The run of crap weather ended for a brief period over the weekend (but is back to being rubbish today), so I was able to do some observing on Saturday and Sunday night. Saturday night’s session was excellent, but Sunday’s was less so, thanks to some pretty woeful transparency due to some thin high cloud.
I hadn’t used my 18″ since the Isle of Wight Star Party, back in March, so it was nice to get it out of the shed and set it up. The new 2″ Howie Glatter laser collimator worked brilliantly but I will get a TuBlug for use with it, otherwise I have to look in the top of the scope to see the laser and the shadow, then go to the back of the scope to make the necessary adjustments. The collimation was only slightly out, which wasn’t bad, considering the telescope had been disassembled after the star party, driven over shoddily-maintained roads which resemble Afghan goat tracks (at the risk of insulting Afghan goat tracks), carried up the garden and reassembled.
As well as the H2500 I have been doing the AL’s Globular Cluster program. As well as observing 26 of these at TSP last month, I was going to use some ‘ancient’ observations from my 1997 Australia trip but I decided against this, apart from NGC 5139 (Omega Centauri) and NGC 104 (47 Tucanae) which I will keep in the list, as I have enough observations from recent years (2010 to now) I can use, including some from this weekend. You need 50 observations to complete the program, I now have about 70-odd so I’ll select my best ones to send in, including the Challenge Object (I have Palomar 11, NGC 5466 and 5053 to choose from). One of the good things about these programs is the fact that doing them often takes care of objects on the Herschel lists, as well.
I have loads of observations to type up, from the Isle of Wight Star Party, the Texas Star Party and the past two nights but I’ll save these for the next rainy day – and I don’t think I’ll have long to wait, as the unsettled period goes on.
Galaxy groups and clusters are also among my favourite targets, mainly because find one and you have found half a dozen or more, so I put Abell 1656, the Coma Galaxy Cluster, on my list.
Date: 12th May 2012
Conditions: Clear, very dewy, no Moon (rises at 0200)
Transparency: II-III; Seeing: II; NE Limiting Mag: 6.0
Equipment: 18″ f/4.3 Dob with 22mm TeleVue Panoptic (90x), 15mm TeleVue Plossl (132x), 12mm TeleVue Nagler (165x) and 9mm TeleVue Nagler (219x).
I began with some eye candy (M53), then went on to some fainter stuff before returning to bright objects. Objects observed were M53, a globular cluster in Coma Berenices, NGC 4147, a globular also in Coma B, an attempted observation of NGC 5053 in Coma B, Abell 1656, the Coma Galaxy Cluster, M5, M56 and M3. The Messiers were objects that I hadn’t looked at in about 17 years so it was nice to catch up with them again, besides I wanted them for my Globular Cluster observing progam mentioned above.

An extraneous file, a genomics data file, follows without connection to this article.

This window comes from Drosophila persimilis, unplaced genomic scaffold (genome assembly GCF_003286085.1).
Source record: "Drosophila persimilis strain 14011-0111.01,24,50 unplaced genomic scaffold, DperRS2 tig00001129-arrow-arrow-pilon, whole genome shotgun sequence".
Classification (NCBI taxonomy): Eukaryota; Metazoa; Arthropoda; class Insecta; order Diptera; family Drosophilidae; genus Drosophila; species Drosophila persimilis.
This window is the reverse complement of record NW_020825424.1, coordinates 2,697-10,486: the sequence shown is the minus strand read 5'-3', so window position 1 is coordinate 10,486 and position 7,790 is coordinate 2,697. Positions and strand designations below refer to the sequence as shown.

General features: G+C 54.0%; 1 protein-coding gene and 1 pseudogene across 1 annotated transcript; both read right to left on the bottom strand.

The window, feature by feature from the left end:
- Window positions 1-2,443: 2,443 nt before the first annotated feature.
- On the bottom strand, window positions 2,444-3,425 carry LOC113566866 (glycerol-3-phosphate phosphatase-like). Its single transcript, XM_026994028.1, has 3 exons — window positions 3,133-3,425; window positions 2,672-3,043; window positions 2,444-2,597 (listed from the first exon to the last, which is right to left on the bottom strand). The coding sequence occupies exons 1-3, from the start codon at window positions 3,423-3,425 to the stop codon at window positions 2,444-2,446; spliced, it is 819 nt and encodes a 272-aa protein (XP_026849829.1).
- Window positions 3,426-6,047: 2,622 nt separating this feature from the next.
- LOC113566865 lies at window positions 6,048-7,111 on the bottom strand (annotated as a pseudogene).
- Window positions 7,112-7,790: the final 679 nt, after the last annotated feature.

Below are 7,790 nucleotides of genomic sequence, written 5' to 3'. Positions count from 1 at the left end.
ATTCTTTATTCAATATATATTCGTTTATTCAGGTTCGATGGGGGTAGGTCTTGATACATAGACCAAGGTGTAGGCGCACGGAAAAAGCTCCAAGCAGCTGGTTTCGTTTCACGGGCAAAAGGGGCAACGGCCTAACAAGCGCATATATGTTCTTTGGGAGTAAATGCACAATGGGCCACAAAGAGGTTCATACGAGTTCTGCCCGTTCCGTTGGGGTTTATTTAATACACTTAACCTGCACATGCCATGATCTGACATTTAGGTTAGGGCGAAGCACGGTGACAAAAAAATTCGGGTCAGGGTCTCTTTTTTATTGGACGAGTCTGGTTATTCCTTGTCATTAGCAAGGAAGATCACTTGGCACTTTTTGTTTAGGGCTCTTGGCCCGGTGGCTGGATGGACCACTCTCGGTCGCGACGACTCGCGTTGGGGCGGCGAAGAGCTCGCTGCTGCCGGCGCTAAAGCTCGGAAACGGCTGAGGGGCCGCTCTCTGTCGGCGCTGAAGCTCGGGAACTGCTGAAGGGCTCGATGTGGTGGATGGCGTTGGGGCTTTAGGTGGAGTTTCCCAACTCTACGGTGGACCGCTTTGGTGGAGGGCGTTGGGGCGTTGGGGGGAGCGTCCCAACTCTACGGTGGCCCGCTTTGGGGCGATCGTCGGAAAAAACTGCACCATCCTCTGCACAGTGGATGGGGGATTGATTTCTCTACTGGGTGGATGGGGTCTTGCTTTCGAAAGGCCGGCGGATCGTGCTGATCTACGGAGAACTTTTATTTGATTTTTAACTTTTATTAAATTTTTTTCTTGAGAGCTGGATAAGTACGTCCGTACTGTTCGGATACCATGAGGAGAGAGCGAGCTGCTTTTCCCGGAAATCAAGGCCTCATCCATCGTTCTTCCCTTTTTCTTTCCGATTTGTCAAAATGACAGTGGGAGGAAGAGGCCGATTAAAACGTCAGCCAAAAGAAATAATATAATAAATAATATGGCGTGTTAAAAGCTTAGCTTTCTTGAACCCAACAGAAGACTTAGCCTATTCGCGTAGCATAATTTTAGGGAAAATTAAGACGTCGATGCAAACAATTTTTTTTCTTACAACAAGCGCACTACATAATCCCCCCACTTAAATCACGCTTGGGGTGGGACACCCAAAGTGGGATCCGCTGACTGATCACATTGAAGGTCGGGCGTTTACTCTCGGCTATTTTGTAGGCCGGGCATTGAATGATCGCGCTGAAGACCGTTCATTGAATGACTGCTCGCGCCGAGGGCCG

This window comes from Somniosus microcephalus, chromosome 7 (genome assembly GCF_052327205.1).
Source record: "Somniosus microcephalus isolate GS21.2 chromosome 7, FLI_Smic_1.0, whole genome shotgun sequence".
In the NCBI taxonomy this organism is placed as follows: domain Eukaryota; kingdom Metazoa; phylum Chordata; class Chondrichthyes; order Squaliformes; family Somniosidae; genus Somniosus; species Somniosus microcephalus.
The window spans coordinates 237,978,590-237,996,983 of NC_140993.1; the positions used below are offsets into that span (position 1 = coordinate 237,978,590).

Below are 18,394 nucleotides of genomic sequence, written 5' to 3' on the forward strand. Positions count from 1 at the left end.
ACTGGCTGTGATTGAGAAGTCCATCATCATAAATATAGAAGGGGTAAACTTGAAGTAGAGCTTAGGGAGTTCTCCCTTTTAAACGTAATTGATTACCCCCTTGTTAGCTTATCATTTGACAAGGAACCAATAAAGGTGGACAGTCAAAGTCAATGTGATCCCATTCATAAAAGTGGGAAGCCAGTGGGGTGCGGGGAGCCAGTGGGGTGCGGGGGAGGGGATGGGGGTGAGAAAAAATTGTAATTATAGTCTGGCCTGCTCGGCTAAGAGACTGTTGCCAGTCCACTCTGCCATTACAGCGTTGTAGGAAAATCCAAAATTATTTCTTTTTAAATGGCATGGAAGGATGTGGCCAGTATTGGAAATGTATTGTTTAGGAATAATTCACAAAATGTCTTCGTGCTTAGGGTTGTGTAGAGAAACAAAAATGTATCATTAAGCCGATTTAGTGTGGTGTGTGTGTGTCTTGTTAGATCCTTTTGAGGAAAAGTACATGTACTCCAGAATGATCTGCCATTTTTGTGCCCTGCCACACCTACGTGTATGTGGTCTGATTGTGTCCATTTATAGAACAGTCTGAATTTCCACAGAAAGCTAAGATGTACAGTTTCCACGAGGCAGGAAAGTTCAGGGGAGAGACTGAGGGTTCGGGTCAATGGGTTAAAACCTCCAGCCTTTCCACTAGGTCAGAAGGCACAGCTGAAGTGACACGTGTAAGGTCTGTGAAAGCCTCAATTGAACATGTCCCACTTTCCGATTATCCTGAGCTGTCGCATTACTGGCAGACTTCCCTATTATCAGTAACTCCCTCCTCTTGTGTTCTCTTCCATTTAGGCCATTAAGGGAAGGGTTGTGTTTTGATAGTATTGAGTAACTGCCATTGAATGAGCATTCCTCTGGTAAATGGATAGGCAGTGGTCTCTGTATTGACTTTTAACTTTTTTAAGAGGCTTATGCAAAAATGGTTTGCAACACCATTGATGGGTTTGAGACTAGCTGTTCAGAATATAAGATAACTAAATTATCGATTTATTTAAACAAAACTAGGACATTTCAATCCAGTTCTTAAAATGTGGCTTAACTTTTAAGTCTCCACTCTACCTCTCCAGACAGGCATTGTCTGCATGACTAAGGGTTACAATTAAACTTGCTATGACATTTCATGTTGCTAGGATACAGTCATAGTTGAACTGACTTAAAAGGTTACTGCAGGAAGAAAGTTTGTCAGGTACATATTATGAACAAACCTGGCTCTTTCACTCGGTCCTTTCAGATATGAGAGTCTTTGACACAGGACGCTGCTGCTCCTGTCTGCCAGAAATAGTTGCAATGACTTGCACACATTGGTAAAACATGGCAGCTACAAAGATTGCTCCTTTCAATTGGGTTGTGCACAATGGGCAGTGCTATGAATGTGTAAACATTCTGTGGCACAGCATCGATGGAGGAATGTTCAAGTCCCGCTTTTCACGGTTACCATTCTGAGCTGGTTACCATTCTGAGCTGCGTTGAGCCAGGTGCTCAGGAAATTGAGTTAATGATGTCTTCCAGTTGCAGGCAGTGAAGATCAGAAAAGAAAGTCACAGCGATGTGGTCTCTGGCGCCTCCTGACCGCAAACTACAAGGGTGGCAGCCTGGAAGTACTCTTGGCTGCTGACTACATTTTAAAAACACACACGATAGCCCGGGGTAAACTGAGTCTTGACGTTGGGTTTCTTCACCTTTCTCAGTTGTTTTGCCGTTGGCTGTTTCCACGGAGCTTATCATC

I failed to find NGC 5053, a notoriously hard object to observe because of its low surface brightness (I returned to it on Sunday night with more success).
I identified 14 members of Abell 1656 during the course of an hour and a half, plus I saw many others that’ll have to remain nameless until a better night, as the transparency, while ok, wasn’t as good as it could be. The ones I could put names to were NGC 4889, NGC 4874, NGC 4864, NGC 4869, NGC 4865, NGC 4881, NGC 4860, NGC 4848, NGC 4921, NGC 4911, NGC 4923, NGC 4908, IC 4051 and MGC+5-31-46, the latter object only visible with averted vision. I used my new (second-hand) Naglers on these and was pleased with their performance.
I finished with some more Messier globulars, M5, M56 and M3, before packing up.
Date: 13th May 2012
Conditions: Cool, slight dew, breezy.
Transparency: II-III; Seeing: II, NE Limiting Mag: 5.8 to 6.0 later before deteriorating badly.
Equipment: 18″ f/4.3 Dob with 22mm TeleVue Panoptic (90x), 15mm TeleVue Plossl (132x)
The sky was not that good although the transparency did improve slightly later. I ended up just observing three objects, all globular clusters, NGC 6229 in Hercules (another re-visit to something I’d not seen in years), M92 (the last time I looked at this was in 1999) and I had another crack at NGC 5053, this time successfully, despite the less-than-optimal sky conditions. NGC 5053 was faint, very faint and amounted to nothing more than a roundish glow with stellarings in moments of good seeing and no central condensation whatsoever. As globular clusters go, it is a pretty poor specimen!
I decided to go after some more galaxy clusters but the transparency gave out completely and the sky became extremely milky. When it’s like that, it’s no good for anything, much less faint galaxies which vanish if even the slightest bit of haze appears.
So, it was a couple of good sessions – well, one excellent session and one not-so-hot one. It’s been a mediocre year so far for observing, with not many sessions because ‘life’ has just plain got in the way, although it had been quite clear up until the second week of April when the period of bad weather set in. I’ve done most of my observing at the IoW and Texas SPs.